The Newcastle Herald journalist awarded for her role in bringing about a royal commission into child sexual abuse has told a special inquiry Peter Fox was more eager to investigate allegations of clergy concealment than other police.
Winner of the Graham Perkin Award, Joanne McCarthy, gave evidence at the Special Commission of Inquiry yesterday for the final week of hearings into the police investigations of alleged sexual abuse cover-ups by the Maitland-Newcastle Diocese.
Ms McCarthy said when she spoke to Detective Inspector David Waddell about a potential concealment he was “not wholeheartedly” convinced the matters should be investigated.
“I’m not saying that negatively ... not saying you’re against doing something,” Ms McCarthy told the special inquiry.
Comparatively, she said Detective Chief Inspector Fox jumped hurdles some officers were unable to overcome because they were matters involving the church.
“It’s obvious he [Detective Chief Inspector Fox] had a different approach to some other police ... some of the other police weren’t so keen compared to his keenness.”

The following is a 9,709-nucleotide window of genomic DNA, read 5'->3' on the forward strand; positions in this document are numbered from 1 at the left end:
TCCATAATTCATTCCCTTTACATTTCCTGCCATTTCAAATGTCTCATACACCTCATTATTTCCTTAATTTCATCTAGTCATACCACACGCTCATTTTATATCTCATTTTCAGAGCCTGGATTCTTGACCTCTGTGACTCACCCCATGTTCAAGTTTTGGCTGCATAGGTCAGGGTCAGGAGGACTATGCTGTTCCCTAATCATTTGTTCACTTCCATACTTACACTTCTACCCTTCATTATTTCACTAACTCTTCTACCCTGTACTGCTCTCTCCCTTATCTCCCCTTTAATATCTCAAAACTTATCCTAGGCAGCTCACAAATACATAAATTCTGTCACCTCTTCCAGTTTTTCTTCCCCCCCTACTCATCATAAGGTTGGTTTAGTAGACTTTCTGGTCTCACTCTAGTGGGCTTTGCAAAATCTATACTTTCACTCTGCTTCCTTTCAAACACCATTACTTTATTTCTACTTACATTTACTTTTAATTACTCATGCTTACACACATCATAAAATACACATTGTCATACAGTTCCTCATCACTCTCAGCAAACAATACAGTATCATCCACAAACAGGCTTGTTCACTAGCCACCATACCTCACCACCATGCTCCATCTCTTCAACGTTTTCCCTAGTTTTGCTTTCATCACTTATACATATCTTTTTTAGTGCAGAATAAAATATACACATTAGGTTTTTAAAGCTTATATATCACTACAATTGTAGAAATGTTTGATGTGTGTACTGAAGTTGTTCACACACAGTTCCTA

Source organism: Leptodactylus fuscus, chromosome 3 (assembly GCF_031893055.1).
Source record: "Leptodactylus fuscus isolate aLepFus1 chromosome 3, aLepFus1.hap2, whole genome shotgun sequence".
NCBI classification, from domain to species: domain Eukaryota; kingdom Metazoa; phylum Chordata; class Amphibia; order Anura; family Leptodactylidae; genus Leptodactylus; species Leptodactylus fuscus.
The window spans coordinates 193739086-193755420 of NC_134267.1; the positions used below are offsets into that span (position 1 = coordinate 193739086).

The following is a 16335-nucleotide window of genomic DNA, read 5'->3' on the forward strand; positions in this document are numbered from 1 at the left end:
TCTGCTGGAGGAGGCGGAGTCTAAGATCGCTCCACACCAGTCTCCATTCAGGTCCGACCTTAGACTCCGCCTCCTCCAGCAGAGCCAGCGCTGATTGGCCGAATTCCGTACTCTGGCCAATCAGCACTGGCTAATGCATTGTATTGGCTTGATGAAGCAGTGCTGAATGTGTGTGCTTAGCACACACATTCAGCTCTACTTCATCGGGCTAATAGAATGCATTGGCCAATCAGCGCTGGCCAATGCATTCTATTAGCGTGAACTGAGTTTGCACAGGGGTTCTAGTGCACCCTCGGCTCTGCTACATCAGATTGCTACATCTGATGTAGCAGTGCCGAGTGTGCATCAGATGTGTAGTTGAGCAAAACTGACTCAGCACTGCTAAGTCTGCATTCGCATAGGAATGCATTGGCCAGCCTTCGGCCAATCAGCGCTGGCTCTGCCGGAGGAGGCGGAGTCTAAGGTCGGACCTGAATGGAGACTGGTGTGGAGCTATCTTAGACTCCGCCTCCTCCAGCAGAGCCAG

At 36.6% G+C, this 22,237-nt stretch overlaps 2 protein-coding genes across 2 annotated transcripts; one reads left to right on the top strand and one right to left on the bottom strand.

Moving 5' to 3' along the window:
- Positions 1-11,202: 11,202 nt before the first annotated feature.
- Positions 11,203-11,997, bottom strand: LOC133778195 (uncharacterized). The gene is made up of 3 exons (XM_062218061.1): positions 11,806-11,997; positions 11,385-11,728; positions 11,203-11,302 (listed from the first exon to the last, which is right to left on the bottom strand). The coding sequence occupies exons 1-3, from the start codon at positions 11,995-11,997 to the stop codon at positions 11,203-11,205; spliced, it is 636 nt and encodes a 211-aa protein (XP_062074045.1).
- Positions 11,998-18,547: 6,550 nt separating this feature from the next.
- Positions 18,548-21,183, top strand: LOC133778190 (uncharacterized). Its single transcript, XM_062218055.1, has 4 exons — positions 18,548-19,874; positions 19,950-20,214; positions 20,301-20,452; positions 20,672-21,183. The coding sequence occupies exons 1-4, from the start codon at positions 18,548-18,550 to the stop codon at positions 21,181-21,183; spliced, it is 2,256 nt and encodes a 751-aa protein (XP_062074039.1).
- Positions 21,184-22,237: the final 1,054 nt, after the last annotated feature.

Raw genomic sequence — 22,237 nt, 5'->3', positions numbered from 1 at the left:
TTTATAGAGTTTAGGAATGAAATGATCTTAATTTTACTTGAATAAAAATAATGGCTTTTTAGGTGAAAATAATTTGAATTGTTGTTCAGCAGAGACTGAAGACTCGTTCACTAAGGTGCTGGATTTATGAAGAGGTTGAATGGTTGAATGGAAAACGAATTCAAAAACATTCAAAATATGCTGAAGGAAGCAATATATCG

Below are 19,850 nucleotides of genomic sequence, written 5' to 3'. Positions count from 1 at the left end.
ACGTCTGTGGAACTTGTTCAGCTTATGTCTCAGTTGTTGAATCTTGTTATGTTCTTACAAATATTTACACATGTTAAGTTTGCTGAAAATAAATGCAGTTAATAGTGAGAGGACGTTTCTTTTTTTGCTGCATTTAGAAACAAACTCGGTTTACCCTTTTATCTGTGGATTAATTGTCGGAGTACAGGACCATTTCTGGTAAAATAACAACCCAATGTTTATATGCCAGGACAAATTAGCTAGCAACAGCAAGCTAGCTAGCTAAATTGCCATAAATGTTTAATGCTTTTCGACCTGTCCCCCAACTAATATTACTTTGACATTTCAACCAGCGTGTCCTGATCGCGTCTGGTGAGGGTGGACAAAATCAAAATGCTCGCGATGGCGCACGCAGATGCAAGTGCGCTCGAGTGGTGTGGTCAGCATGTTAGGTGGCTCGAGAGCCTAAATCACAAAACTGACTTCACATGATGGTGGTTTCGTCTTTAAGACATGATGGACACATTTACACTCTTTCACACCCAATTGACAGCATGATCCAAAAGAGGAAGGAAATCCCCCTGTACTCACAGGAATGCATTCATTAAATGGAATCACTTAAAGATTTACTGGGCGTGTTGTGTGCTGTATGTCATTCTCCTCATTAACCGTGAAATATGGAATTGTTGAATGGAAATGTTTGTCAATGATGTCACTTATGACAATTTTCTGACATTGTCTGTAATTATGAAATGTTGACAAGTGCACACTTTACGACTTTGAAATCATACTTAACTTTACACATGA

She said Detective Inspector Waddell said he “felt sorry” for former Bishop Michael Malone because of his assistance in previous investigations of abuse concealment.
When questioned about an email from Detective Chief Inspector Fox that said, “there’s a few things going on behind the scenes that concern me a bit,” Ms McCarthy said she put two and two together.
“It was obvious we were asking them [the police] a fair bit ... we were entering new territory [in regard to investigations of concealment].”
She said she had passed on victim details to Detective Chief Inspector Fox because of his experience in the prosecution of Denis McAlinden, a convicted paedophile priest, and had heard of his close rapport with the victims.
The special inquiry heard Detective Chief Inspector Fox compiled a report from those contacts that was used in a wider investigation – Strike Force Lantle – in which he had no part.
When Ms McCarthy was contacted by an upset victim who was not happy with the approach taken by one of the strike force investigators, she made a formal complaint to the Police Integrity Commission.
“I wanted the victims to be looked after; I wanted the police to do it in a way that looked after the victims,” Ms McCarthy said.
Earlier in the day, Detective Sergeant Jeffrey Little, the officer in charge of Strike Force Lantle said he was “absolutely mortified” by Detective Chief Inspector Fox’s comments that the investigation had been set up to fail.
He said the chief inspector was operating in secret and was suspected of leaking information to Joanne McCarthy.
He said the investigation had been “leaking like a sieve” and the decision was made “to keep it tight” and limit the number of officers involved.
Ms McCarthy is expected to resume her evidence today.